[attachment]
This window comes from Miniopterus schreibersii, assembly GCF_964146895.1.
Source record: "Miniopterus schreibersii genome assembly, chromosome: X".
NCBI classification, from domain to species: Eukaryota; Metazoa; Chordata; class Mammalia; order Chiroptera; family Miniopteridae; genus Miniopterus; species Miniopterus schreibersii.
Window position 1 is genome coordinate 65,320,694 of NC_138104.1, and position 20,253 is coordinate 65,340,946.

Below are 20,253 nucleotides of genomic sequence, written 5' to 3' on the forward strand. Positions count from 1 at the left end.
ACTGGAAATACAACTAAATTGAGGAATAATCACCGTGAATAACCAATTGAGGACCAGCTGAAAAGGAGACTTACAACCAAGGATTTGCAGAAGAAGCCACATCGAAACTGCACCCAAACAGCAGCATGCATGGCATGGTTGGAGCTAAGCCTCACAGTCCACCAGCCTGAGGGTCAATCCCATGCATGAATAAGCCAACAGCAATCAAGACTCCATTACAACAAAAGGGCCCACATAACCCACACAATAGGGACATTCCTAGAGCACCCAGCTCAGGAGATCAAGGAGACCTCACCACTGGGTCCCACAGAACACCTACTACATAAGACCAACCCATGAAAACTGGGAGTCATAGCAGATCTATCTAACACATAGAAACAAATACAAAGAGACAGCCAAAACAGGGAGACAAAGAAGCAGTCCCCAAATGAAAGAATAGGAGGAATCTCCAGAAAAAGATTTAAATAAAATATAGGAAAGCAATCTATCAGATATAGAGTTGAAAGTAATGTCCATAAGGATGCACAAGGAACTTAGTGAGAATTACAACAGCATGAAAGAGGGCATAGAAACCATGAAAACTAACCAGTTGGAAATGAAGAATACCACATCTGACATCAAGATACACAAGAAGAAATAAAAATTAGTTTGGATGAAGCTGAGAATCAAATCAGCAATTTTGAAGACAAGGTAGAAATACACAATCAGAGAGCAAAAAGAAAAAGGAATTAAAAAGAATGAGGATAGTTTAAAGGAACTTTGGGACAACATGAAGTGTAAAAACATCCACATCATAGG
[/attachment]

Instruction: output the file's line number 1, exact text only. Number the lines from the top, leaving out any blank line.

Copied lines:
This window comes from Miniopterus schreibersii, assembly GCF_964146895.1.